Overuse injuries are estimated to account for up to one-half of all athletic injuries. Though the Achilles tendon is the strongest in the human body, it takes a high magnitude of stress which makes it susceptible to overuse injuries. The Achilles tendon has been shown to account for 18% of running injuries and 4% of visits to sports medicine clinics. A recent finding showed male to female injury ratios range from 2:1 to 12:1.
Tendinopathy – Term used to describe pain, swelling and impaired performance in a tendon.
Tendonitis – Inflammation of the tendon has been confirmed.
Tendinosis – Degeneration of the tendon has been confirmed and may lead to a tendon rupture.
DO YOU FEEL ANY OF THE FOLLOWING?
Pain or tenderness between the heel and lower calf that occurs when:
- walking on the toes
- pointing the toes down
- taking your first few steps after getting out of bed or after sitting awhile
- beginning a new activity or workout
If so, you may have Achilles tendonitis. This tendon attaches the calf muscles (gastrocnemius and soleus) to the heel and is responsible for pointing the foot downward. It also helps in jumping, sprinting, using stairs and standing on your toes.
Achilles tendonitis is often brought on by:
- Excessive running or jumping
- Inadequate warm-up and/or stretching
- Activity on unfamiliar surfaces
- A sudden increase in the intensity of a workout or sports activity
- Faulty foot mechanics or training technique (such as wearing poorly supportive shoes with flat feet)
- Aging (leads to increased tendon stiffness and decreased ability to withstand repetitive stress)
- Leg-length differences
TO RELIEVE PAIN AND SPEED RECOVERY
Unless your Achilles pain is severe or you're unable to walk, you can try the following:
- Rest from all activities that cause pain, especially running and jumping
- Ice 2-3 times per day. Ice in a plastic bag can be placed over the Achilles tendon for 20 minutes at a time OR a frozen cup of water can be used to massage the inflamed area for 5 minutes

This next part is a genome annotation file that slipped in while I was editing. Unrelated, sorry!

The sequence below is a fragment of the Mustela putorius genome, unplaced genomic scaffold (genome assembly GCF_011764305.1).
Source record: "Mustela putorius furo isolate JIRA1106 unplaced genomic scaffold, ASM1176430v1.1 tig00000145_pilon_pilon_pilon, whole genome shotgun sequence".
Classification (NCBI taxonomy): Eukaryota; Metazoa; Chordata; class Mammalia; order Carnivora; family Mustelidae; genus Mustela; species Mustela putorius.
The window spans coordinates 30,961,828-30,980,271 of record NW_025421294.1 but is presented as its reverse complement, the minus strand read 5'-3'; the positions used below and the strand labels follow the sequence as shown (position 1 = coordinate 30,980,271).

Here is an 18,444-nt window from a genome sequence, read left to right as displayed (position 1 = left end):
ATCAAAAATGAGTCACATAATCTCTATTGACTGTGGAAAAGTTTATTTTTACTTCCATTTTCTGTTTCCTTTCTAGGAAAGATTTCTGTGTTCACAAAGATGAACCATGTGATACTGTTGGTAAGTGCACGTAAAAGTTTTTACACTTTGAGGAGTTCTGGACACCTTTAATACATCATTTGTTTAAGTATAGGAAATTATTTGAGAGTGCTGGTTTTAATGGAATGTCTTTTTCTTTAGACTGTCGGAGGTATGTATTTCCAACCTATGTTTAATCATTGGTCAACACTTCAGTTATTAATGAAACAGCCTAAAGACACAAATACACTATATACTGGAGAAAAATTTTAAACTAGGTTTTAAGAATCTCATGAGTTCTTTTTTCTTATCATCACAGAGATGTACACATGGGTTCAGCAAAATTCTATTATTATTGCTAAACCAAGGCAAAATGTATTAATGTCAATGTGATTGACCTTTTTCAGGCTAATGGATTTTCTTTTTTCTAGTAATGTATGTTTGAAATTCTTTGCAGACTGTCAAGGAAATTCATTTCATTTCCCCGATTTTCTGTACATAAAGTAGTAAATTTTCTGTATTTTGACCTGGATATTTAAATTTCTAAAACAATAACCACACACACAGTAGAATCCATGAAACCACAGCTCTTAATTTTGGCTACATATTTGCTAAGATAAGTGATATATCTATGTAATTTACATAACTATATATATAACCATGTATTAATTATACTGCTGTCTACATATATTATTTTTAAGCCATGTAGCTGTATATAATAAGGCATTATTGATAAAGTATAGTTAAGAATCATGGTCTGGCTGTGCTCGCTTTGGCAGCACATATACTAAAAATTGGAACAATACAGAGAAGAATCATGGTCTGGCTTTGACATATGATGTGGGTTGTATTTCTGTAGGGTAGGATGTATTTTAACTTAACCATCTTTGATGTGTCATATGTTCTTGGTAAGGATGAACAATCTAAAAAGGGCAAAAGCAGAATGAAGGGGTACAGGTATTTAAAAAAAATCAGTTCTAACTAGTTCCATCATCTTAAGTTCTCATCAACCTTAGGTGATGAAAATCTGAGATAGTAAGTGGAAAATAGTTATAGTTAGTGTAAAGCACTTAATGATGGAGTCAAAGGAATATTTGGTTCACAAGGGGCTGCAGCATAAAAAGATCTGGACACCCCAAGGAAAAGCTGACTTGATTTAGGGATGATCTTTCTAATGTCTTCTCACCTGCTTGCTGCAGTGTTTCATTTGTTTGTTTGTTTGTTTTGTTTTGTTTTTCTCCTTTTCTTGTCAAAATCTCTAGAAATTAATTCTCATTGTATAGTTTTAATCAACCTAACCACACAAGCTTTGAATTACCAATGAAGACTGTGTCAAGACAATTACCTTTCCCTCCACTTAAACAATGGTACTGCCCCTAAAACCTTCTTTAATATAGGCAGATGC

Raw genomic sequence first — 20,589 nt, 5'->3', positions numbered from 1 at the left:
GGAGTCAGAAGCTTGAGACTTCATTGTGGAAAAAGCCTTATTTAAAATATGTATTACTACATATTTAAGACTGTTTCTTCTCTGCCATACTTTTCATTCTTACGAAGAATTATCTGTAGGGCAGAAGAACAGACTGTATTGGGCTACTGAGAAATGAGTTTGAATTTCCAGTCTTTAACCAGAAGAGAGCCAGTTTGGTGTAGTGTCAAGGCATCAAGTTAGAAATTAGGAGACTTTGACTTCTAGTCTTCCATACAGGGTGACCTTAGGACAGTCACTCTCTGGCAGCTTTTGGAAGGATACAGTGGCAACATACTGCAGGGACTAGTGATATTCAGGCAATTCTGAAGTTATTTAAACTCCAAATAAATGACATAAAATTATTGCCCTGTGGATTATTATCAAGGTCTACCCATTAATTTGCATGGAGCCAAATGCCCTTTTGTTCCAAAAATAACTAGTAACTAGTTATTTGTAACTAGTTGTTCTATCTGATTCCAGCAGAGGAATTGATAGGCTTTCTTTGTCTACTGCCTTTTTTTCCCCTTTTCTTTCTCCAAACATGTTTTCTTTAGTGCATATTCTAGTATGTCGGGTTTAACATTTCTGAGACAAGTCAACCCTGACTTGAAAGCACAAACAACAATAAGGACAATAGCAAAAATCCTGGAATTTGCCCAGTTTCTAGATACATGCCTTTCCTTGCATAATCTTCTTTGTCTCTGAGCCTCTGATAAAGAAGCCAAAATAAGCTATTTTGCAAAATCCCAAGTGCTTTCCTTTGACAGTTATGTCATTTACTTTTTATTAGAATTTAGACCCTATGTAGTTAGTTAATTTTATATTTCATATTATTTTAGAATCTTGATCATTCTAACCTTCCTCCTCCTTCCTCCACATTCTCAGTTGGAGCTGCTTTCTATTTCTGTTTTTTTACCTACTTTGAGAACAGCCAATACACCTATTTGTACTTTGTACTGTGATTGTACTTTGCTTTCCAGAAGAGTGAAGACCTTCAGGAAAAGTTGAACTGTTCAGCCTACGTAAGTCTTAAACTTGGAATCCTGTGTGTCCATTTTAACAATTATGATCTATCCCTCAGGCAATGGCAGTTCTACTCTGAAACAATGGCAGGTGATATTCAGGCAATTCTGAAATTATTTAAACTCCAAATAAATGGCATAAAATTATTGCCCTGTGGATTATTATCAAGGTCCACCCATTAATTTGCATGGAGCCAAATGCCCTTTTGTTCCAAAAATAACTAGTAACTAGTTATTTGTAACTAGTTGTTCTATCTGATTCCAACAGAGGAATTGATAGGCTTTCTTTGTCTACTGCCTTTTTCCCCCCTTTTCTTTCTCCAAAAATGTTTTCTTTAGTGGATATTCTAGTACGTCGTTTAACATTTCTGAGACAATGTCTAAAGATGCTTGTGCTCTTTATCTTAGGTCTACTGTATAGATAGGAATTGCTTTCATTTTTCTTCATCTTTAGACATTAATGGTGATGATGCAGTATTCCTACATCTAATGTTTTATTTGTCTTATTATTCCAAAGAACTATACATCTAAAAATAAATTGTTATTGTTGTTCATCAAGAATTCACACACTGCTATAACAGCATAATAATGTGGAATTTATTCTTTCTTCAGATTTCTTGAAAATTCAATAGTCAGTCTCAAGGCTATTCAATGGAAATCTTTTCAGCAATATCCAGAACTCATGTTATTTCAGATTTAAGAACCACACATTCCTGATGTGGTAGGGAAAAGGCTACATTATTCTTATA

- Aspirin or Ibuprofen
- To reduce pain: take per product’s guidelines
- Important: Stop taking if stomach upset or bloody stools occur.
- Shoes refer to “Footwear” handout for tips on choosing proper shoes
STRETCH - to reduce tension along the Achilles tendon
Technique: Warm up with a brisk walk, slow jog or cycling until you start to sweat. Stretch to a gentle pull and hold without bouncing for 20-30 seconds.
Frequency: Do 4-8 repetitions/day, 5-7 days per week.
• Stand with your feet pointed forward.
• Keep your heels down and back leg straight.
• Slowly bend the front leg until you feel a gentle upper calf stretch in the back leg.
• Stand with your feet pointed forward and heels down.
• Slowly bend the back leg until you feel a gentle lower calf or heel stretch along that leg.
STRENGTHEN - the calf muscles and Achilles tendon to prevent injury.
Technique: Perform exercises after stretching. Start by strengthening the calf muscles, then after 3-4 weeks, try the Achilles strengthening.
Frequency: Do 3 sets of 10 repetitions, 3-4 days per week.
• Start with your feet shoulder-wider apart.
• Slowly rise up on your toes.
• Slowly lower your heels and repeat.
• Stand with your heels hanging off a step.
• Rise up on your toes then quickly drop your heels down. Repeat.
• Stop if you feel pain during the first two sets.
**Recommendation: Begin stretches and exercises listed here (only if pain-free) until your appointment with the physical therapist or athletic trainer.
References:Magnussen, R. A; Dunn, W. & Thompson, B. A. “Nonoperative Treatment of Midportion Achilles Tendinopathy: A Systematic Review,” Clinical Journal of Sport Medicine; 2009; Vol. 19(1); p54-64
Hess, G. W. “Achilles Tendon Rupture: A Review of Etiology, Population, Anatomy, Risk Factors, and Injury Prevention,” Foot & Ankle Specialist; 2010; Vol. 3(1); p29-32
Arya, S. & Kulig, K. “Tendinopathy Alters Mechanical and Material Properties of the Achilles Tendon,” Journal of Applied Physiology; 2010; Vol. 108; p670-675.